The presentation followed an announcement by the Defence Secretary Michael Fallon that the medal, which recognises the good conduct of Armed Forces personnel over a 15 year period, has now been extended to include those ranked as military officers.
Under the new rules, all regular serving members of personnel with 15 years of service, clear of disciplinary entries on their record, will have it recognised.
Ahead of a special ceremony next week that will see Mr Fallon presenting the first medals to members of the Armed Forces, he said:
Tracing its history back to 1830, the Long Service and Good Conduct Medal is the oldest medal still being awarded. It is therefore right to make these changes and to be able to more fully recognise those who commit themselves to a career serving our country in the Armed Forces.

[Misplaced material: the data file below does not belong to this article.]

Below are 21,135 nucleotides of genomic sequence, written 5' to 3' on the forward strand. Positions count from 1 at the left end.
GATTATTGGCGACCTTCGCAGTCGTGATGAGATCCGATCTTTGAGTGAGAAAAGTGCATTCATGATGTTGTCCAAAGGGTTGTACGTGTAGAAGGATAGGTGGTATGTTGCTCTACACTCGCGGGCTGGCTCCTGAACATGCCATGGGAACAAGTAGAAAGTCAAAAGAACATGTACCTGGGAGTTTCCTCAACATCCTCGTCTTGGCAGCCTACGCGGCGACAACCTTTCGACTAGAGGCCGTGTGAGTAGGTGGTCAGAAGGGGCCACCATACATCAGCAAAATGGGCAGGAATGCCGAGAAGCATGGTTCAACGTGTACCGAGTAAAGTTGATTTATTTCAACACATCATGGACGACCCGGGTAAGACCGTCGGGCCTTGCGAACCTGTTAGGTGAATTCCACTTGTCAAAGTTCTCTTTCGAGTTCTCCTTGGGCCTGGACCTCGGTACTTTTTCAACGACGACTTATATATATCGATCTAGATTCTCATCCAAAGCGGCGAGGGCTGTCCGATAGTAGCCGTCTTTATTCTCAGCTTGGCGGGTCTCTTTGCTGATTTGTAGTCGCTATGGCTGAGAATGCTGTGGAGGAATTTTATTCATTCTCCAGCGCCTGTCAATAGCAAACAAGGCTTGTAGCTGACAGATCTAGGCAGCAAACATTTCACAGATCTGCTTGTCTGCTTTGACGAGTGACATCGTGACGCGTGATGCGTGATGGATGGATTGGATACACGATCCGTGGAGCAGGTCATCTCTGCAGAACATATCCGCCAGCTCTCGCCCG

The Queen received three medals, one each for the Royal Navy, Army and the Royal Air Force in her capacity as Commander in Chief of the Armed Forces - a position she has held since her accession to the throne in 1952. Each medal has five bars on its ribbon, denoting 65 years of service. The Duke Of Edinburgh received a Royal Navy Long Service & Good Conduct medal, with six bars on the ribbon, to recognise 75 years of service.
Outgoing Defence Services Secretary Lieutenant General Richard Nugee, the Chief of Defence People, who presented The Queen and The Duke of Edinburgh with their medals, said:
It was the greatest honour to present our Commander in Chief and the Duke of Edinburgh with medals that recognise their ceaseless long Service in the Armed Forces.
The extension decision follows an independent review of military medals in 2014. In addition to this, the Defence Secretary has also announced that the clasp to the medal will be awarded for every further period of 10 years served and that there will no longer be a permanent bar to anyone receiving the medal.